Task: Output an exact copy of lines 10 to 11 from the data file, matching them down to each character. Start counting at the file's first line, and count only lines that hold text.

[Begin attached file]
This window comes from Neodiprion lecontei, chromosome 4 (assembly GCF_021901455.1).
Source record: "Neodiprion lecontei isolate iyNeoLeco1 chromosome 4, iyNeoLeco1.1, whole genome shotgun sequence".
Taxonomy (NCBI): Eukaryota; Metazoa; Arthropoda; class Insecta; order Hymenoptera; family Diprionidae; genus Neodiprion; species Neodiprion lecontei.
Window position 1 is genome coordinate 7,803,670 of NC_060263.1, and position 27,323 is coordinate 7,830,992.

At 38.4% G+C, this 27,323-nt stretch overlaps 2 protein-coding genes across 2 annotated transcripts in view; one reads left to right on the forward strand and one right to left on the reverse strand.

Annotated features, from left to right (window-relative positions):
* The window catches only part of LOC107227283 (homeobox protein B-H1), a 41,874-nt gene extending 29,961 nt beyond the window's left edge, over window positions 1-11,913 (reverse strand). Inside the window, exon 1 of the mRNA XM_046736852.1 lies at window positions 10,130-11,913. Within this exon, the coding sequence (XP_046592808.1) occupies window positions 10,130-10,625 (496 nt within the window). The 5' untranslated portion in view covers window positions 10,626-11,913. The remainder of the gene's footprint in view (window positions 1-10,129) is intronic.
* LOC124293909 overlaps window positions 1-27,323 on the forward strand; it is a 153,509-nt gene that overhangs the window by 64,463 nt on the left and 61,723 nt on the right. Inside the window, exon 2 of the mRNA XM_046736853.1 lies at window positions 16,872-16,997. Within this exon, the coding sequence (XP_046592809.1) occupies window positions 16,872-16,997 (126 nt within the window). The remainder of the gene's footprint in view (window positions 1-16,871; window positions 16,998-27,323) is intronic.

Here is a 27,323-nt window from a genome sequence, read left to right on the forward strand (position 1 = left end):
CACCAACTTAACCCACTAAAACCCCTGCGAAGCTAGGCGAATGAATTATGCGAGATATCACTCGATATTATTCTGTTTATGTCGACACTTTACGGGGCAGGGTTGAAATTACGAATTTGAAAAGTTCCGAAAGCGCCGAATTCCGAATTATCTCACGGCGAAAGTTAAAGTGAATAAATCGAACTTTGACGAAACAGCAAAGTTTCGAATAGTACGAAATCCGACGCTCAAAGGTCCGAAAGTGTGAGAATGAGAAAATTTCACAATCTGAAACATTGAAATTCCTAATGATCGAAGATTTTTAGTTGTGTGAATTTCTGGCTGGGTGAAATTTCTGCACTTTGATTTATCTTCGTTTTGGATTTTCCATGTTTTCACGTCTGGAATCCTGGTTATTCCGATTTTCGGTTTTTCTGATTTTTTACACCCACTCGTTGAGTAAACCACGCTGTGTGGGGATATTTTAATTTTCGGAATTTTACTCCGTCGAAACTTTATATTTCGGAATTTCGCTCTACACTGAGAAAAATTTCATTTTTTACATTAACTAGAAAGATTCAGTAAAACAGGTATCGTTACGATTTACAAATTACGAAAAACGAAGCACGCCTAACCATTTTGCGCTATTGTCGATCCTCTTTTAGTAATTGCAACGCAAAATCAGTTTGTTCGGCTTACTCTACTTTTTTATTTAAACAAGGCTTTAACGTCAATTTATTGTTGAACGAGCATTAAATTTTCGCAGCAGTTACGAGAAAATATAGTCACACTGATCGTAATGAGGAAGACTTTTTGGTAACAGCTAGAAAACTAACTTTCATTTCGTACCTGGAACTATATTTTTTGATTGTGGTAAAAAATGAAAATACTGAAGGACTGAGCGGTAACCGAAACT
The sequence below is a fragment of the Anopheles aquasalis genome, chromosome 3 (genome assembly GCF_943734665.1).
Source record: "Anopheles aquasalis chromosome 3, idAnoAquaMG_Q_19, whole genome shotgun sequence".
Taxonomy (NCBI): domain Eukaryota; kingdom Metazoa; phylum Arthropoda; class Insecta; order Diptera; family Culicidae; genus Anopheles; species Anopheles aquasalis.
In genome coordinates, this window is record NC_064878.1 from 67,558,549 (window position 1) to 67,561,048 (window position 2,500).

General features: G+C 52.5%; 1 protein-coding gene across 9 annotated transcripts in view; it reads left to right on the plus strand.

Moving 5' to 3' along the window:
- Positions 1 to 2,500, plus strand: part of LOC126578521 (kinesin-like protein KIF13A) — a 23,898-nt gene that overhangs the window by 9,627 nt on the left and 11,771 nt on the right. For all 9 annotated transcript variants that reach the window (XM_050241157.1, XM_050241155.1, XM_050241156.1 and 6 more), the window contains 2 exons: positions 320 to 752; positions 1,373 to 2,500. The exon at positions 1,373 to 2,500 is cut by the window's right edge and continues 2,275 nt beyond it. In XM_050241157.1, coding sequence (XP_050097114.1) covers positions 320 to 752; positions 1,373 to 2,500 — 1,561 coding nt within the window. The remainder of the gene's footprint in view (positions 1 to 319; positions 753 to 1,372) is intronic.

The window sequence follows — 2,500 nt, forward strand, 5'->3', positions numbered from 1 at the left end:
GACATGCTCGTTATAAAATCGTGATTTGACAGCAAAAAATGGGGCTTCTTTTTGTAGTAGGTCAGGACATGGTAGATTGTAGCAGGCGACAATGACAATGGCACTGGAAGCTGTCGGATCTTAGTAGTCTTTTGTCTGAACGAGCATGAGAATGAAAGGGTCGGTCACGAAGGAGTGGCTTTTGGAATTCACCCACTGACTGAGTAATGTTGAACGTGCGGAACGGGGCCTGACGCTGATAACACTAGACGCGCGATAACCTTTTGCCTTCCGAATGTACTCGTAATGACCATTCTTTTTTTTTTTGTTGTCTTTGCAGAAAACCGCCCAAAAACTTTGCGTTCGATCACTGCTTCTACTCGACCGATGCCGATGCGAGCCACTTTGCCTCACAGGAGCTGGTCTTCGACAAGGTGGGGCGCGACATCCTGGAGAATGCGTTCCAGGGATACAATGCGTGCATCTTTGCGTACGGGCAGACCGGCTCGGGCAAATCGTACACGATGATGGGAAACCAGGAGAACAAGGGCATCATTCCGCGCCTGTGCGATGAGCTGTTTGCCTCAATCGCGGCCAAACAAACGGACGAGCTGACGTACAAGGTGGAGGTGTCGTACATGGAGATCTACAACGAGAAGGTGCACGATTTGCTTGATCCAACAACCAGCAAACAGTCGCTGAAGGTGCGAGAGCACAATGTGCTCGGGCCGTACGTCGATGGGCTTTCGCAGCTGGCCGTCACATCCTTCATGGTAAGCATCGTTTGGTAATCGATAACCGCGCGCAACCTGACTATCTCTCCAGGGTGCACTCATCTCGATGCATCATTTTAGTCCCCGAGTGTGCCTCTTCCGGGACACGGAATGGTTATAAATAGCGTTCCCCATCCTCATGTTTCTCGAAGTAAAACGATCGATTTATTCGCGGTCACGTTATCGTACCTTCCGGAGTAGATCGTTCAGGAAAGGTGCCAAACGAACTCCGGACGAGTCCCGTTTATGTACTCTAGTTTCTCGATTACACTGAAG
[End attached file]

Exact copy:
CACCAACTTAACCCACTAAAACCCCTGCGAAGCTAGGCGAATGAATTATGCGAGATATCACTCGATATTATTCTGTTTATGTCGACACTTTACGGGGCAGGGTTGAAATTACGAATTTGAAAAGTTCCGAAAGCGCCGAATTCCGAATTATCTCACGGCGAAAGTTAAAGTGAATAAATCGAACTTTGACGAAACAGCAAAGTTTCGAATAGTACGAAATCCGACGCTCAAAGGTCCGAAAGTGTGAGAATGAGAAAATTTCACAATCTGAAACATTGAAATTCCTAATGATCGAAGATTTTTAGTTGTGTGAATTTCTGGCTGGGTGAAATTTCTGCACTTTGATTTATCTTCGTTTTGGATTTTCCATGTTTTCACGTCTGGAATCCTGGTTATTCCGATTTTCGGTTTTTCTGATTTTTTACACCCACTCGTTGAGTAAACCACGCTGTGTGGGGATATTTTAATTTTCGGAATTTTACTCCGTCGAAACTTTATATTTCGGAATTTCGCTCTACACTGAGAAAAATTTCATTTTTTACATTAACTAGAAAGATTCAGTAAAACAGGTATCGTTACGATTTACAAATTACGAAAAACGAAGCACGCCTAACCATTTTGCGCTATTGTCGATCCTCTTTTAGTAATTGCAACGCAAAATCAGTTTGTTCGGCTTACTCTACTTTTTTATTTAAACAAGGCTTTAACGTCAATTTATTGTTGAACGAGCATTAAATTTTCGCAGCAGTTACGAGAAAATATAGTCACACTGATCGTAATGAGGAAGACTTTTTGGTAACAGCTAGAAAACTAACTTTCATTTCGTACCTGGAACTATATTTTTTGATTGTGGTAAAAAATGAAAATACTGAAGGACTGAGCGGTAACCGAAACT
The sequence below is a fragment of the Anopheles aquasalis genome, chromosome 3 (genome assembly GCF_943734665.1).